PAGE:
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Tuesday, August 17, 1999 Published at 10:01 GMT 11:01 UK


World: Europe

Star Wars II plea to Russia

The US perceives North Korea as one of the biggest threats

The Americans are trying to reassure the Russians that a new weapon system similar to the 'Star Wars' project of the 1980s is not a threat to them.


The BBC's Tom Carver reports on the talks
The system breaches the Anti-Ballistic Missile Treaty signed with Moscow in 1972 and Washington now wants an agreement with Russia to amend the pact.

Officials from both countries were due to start talks in Moscow on Tuesday. The consultations will also raise the issue of a Start III treaty that could cut arsenals to 2,000 warheads for Russia and 2,500 for the US.

The Pentagon intends to spend $1bn a year researching a weapon that would be capable of protecting mainland America.


[ image: Ronald Reagan: First proposed 'Star Wars']
Ronald Reagan: First proposed 'Star Wars'
The plan is to set up 100 interceptor missiles around the country which would be fired at incoming hostile rockets - a system remeniscent of the one proposed by former US President Ronald Reagan.

It retains some of the features of the so-called Star Wars project which was abandoned because it was seen as too costly and too complex to develop.

The decision to resume development work on a national missile defence system has irked Russia because it is a breach of the 1972 treaty. The pact prohibits Russia and America from building a national defence system.

Rogue nations

US officials argue that with the end of the Cold War, this system would not be directed at Russia but at nations perceived as a threat, such as North Korea. The reclusive communist state caught world leaders unawares last August when it test-fired a ballistic missile across Japan.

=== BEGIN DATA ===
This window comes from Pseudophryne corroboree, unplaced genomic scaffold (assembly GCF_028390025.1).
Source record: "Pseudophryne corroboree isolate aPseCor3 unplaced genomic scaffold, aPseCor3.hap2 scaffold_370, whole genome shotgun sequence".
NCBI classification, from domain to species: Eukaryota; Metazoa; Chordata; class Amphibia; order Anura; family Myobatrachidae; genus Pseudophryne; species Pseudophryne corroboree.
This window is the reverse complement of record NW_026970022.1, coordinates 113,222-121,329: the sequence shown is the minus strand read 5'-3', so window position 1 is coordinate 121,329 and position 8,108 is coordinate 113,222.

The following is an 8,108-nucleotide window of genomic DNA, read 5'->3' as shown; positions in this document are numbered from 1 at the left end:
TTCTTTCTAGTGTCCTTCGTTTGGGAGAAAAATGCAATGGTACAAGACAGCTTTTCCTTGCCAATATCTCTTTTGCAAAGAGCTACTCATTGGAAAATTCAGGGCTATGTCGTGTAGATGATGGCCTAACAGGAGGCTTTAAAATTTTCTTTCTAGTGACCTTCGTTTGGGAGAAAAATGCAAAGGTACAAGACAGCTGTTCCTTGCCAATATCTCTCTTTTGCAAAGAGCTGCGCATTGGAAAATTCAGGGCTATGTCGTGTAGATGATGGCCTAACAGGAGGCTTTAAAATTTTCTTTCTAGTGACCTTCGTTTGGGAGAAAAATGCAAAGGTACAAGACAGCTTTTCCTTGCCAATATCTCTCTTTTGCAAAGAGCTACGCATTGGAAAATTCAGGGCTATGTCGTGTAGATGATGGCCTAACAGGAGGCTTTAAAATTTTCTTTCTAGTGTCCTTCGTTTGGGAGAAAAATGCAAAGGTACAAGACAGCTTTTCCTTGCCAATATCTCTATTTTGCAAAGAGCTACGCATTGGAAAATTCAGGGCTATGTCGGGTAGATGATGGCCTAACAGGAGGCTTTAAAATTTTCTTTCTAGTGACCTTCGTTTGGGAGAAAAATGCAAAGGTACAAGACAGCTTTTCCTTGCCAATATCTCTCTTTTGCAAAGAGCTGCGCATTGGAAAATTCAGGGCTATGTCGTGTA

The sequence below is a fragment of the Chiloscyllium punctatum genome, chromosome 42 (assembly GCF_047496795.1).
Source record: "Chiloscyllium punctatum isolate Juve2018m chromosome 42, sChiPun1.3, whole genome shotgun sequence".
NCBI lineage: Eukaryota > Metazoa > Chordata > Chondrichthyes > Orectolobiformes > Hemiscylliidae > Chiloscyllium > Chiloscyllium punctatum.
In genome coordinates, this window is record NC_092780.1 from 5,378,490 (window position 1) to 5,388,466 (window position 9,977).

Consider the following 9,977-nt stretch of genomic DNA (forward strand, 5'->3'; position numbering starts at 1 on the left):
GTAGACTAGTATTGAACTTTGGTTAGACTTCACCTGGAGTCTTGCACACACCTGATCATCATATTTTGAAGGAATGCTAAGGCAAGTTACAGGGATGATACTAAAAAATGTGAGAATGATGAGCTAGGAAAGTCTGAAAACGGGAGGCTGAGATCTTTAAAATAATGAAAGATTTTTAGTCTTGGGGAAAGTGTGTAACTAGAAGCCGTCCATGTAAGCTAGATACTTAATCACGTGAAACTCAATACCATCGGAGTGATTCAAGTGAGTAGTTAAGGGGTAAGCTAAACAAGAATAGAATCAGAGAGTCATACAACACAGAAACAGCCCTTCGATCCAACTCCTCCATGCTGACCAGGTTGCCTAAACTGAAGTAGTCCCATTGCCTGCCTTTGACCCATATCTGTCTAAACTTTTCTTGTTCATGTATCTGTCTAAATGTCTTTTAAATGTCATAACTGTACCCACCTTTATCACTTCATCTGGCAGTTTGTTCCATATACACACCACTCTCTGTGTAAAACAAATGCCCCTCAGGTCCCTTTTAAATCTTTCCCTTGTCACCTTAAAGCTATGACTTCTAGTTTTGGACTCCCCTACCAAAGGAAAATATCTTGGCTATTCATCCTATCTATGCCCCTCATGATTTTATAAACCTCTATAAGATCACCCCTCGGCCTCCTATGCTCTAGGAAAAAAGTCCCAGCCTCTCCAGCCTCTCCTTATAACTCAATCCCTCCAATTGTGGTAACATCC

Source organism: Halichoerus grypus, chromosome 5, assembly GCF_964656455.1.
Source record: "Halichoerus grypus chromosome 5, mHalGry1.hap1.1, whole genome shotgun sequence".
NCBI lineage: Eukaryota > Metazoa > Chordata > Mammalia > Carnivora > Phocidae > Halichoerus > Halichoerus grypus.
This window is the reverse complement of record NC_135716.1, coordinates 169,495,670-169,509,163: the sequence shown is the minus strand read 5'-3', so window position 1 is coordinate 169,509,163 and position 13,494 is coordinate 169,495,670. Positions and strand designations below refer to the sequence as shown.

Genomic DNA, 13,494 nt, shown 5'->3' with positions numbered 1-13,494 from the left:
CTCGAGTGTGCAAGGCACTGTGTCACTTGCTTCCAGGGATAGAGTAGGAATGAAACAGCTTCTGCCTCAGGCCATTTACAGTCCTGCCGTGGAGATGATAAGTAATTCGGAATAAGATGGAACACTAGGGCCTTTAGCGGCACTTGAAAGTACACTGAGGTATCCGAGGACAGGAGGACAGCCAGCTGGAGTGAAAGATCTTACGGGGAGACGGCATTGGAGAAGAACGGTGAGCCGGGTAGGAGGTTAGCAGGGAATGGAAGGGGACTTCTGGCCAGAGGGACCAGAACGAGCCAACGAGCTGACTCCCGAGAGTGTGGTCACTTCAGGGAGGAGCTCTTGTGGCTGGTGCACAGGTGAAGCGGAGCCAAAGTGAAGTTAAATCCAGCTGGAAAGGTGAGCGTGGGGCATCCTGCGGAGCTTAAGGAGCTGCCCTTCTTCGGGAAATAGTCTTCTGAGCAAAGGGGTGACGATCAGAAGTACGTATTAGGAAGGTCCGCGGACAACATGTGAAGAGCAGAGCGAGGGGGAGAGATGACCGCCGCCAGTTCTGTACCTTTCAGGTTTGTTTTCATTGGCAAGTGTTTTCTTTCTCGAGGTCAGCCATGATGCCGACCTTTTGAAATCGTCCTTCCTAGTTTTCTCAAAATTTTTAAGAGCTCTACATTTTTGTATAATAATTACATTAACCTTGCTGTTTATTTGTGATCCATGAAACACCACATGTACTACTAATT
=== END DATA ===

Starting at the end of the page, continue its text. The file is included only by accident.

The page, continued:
In March, the US House of Representatives approved a statement making it national policy to put in place a system to defend against incoming missiles.

Demanding concessions

The Senate had previously voted to commit the government to the deployment of a missile defence shield as soon as technology permitted.

It was reported at the time that congressional approval for the project had increased as a reaction to efforts by North Korea and Iran to develop long-range missiles.

The US is now asking Russia to agree to amend the treaty to allow the defence system to be built. But our correspondent in Washington, Tom Carver, says it is unlikely Russia will agree to change the treaty without being given some concession.

He says Russia will most likely ask the US to unilaterally disarm parts of its nuclear arsenal, but this is something the latter has resisted.

Intercept and destroy

The US has not yet designed the interceptors but it has already developed and tested a smaller system capable of defending a country the size of Israel.

In June, the US tested the Theatre High Altitude Area Defence missile, or Thaad. According to Pentagon officials, the missile intercepted and destroyed its target high over New Mexico.

Almost $4bn has been spent on the development of Thaad since 1992.

This week Japan and the US agreed a joint research project on a new regional anti-missile defence system.

Tokyo and Washington agreed on the $500m project, partly in response to what they perceive as a threat from North Korea.

Last year, discussions between Japan and the US were denounced by China and Russia. They argued that such a plan would provoke a new regional arms race and threaten world stability.



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